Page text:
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cant my child write legibly.
Type of Special Need
D y s
g r a p h i a . . .
School Term :(SLD
- Specific Learning Disability)
- is a processing problem
- causes writing fatigue
- interferes with communication of ideas in writing
contributes to poor organization on the
line and on the page
Dysgraphia can be seen in. . .
- letter inconsistencies
- mixture of upper/lower
case letters or print/cursive letters
- irregular letter sizes
- unfinished letters
- struggle to use writing
as a communications tool
Dysgraphia is not . . .
- general sloppiness
- careless writing
- visual-motor delay
defined as a difficulty in automatically remembering and mastering the
sequence of muscle motor movements needed in writing letters or numbers.
This difficulty is out of harmony with the person's intelligence, regular
teaching instruction, and (in most cases) the use of the pencil in
non-learning tasks. It is neurologically based and exists in varying
degrees, ranging from mild to moderate. It can be diagnosed, and it can be
overcome if appropriate remedial strategies are taught well and
conscientiously carried out. An adequate remedial program generally works if
applied on a daily basis. In many situations, it is relatively easy to plan
appropriate compensations to be used as needed.
an inefficiency which seldom exists in isolation without other symptoms of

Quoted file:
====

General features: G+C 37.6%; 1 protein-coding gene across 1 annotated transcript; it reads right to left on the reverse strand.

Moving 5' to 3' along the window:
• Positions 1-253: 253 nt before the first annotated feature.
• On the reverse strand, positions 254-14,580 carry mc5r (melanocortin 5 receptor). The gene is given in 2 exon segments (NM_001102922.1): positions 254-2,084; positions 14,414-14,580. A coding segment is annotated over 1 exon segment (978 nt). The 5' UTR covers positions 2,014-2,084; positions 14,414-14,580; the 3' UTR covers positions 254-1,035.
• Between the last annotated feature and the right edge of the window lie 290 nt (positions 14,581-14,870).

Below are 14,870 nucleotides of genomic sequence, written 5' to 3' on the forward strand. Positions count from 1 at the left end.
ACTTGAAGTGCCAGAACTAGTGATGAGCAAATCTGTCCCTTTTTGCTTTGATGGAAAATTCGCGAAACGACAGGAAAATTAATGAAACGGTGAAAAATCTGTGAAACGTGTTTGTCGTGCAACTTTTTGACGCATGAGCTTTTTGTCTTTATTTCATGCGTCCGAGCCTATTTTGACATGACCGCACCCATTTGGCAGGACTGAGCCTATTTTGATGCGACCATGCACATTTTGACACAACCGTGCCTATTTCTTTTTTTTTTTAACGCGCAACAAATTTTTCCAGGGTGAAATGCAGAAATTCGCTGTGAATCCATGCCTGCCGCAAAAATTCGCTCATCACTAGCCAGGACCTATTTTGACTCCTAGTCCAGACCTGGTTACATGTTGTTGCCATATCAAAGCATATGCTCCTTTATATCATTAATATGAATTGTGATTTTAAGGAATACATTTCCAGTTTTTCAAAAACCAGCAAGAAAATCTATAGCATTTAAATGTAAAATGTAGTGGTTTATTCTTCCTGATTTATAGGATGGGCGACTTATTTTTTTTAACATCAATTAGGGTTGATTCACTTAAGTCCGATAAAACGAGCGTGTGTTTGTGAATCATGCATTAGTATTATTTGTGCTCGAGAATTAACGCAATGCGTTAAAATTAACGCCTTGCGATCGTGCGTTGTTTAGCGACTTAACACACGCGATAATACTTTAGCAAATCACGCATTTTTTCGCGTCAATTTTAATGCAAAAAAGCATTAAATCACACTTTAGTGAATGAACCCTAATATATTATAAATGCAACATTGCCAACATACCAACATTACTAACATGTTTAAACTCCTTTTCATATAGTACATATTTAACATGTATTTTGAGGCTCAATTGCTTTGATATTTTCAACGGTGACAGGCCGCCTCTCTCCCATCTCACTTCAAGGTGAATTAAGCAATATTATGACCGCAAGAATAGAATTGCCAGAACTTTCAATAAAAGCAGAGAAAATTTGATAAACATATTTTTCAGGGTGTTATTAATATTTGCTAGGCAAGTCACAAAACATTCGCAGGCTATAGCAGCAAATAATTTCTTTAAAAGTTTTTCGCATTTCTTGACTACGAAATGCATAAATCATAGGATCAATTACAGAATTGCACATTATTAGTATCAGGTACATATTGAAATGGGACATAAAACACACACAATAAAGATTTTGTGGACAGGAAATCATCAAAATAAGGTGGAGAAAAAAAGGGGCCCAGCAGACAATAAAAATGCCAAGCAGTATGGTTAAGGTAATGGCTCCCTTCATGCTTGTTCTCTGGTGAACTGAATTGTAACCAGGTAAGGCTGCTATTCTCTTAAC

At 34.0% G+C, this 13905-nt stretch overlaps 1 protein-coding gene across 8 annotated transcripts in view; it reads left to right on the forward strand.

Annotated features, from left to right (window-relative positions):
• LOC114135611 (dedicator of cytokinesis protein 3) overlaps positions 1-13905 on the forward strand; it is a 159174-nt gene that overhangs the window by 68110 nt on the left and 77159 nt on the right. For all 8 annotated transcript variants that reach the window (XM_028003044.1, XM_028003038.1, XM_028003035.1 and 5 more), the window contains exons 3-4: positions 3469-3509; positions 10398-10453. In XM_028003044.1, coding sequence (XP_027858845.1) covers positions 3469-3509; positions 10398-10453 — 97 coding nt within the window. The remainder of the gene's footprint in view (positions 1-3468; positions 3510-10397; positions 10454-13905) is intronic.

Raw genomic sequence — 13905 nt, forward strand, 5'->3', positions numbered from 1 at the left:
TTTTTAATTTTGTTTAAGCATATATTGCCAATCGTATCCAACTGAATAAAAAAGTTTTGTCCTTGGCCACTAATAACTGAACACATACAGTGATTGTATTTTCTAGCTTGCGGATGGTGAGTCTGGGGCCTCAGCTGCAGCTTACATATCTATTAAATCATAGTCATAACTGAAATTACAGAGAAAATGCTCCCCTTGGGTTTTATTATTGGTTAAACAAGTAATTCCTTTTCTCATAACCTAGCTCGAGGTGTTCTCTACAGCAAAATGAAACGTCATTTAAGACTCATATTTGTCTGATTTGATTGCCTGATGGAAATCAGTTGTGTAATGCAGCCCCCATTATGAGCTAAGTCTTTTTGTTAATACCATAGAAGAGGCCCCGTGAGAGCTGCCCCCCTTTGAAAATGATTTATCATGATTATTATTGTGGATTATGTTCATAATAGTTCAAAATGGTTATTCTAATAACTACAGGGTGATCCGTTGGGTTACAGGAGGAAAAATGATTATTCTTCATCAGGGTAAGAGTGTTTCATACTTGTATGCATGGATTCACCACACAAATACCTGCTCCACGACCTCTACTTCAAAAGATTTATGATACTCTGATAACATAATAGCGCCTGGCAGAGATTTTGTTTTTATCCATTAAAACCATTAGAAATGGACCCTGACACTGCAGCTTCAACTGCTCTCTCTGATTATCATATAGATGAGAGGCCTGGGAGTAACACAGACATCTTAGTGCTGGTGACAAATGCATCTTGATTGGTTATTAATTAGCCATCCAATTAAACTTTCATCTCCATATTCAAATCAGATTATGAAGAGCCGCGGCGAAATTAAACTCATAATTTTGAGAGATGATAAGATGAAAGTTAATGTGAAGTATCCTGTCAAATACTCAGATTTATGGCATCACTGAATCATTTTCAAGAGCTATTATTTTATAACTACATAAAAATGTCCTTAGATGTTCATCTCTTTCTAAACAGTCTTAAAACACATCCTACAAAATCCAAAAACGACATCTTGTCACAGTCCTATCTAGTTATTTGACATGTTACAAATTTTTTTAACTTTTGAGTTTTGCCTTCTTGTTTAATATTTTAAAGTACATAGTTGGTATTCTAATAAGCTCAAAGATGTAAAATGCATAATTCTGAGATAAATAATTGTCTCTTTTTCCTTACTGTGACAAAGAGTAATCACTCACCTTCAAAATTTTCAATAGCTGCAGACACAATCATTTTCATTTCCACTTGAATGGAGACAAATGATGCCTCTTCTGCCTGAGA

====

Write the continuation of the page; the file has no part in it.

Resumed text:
learning problems. While it may occasionally exist alone, it is most
commonly related to learning problems involved within the sphere of written
language. Difficulty in writing is often a major problem for students,
especially as they progress into upper elementary and into secondary
school. Rosa Hagan has stated, "Inefficiency in
handwriting skills provides a barrier to learning, whereas efficiency
in basic handwriting skills provides a tool for
learning. Once this tool is established, it can help reinforce many other
areas kids are having difficulties with."
Difficulties with writing
often leads to major misunderstandings by
teachers and parents, and consequently, to many frustrations for the
student. This is especially true for the bright, linguistically fast student
who encounters a major stumbling block when dealing with written expression
due to the lack of smooth, efficient automaticity in letter and word
formation. These students struggle to translate their thoughts and
knowledge, which then denies their teachers the opportunity to understand
what they know.
An astute teacher or parent
may suspect dysgraphia in a student by observing writing performances. All
too often, however, the student's performance is interpreted as poor
motivation, carelessness, laziness, or excessive speed. While these
observations may be very real, they are on the surface, and the underlying
cause may be a dysgraphic pattern which is not within the student's control.
Specific symptoms which may be noted include: